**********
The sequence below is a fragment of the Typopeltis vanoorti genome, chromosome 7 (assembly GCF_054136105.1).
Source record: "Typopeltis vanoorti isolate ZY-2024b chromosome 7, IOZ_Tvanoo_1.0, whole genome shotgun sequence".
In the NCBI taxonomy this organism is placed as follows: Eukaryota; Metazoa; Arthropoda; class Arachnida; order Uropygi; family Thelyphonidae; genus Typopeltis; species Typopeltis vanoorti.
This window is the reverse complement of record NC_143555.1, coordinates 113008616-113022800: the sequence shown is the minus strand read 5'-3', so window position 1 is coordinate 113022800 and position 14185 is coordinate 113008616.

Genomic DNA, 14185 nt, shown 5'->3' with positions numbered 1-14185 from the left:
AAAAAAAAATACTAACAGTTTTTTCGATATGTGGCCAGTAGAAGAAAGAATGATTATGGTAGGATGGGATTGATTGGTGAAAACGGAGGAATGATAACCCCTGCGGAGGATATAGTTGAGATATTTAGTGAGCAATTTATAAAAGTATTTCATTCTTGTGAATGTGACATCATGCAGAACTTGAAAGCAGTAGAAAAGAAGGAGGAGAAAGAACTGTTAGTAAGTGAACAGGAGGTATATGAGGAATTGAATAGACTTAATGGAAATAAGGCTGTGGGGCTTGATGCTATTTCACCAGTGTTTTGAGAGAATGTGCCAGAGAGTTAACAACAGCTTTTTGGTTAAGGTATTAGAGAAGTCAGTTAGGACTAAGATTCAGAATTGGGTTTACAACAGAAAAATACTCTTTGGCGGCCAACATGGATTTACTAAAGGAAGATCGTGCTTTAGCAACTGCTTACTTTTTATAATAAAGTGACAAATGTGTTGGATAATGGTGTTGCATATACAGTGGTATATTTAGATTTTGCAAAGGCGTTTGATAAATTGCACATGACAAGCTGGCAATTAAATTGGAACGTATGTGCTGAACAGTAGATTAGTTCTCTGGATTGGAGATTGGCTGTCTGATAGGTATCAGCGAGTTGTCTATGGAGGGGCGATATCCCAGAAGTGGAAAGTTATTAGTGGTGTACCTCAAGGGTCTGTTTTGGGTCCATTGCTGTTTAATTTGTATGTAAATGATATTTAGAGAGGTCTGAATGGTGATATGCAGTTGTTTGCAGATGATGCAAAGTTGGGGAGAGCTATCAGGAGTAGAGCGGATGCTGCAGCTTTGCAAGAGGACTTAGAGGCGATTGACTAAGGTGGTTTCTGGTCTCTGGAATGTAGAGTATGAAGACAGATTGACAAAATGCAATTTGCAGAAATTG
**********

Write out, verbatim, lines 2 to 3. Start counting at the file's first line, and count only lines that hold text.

Source record: "Typopeltis vanoorti isolate ZY-2024b chromosome 7, IOZ_Tvanoo_1.0, whole genome shotgun sequence".
In the NCBI taxonomy this organism is placed as follows: Eukaryota; Metazoa; Arthropoda; class Arachnida; order Uropygi; family Thelyphonidae; genus Typopeltis; species Typopeltis vanoorti.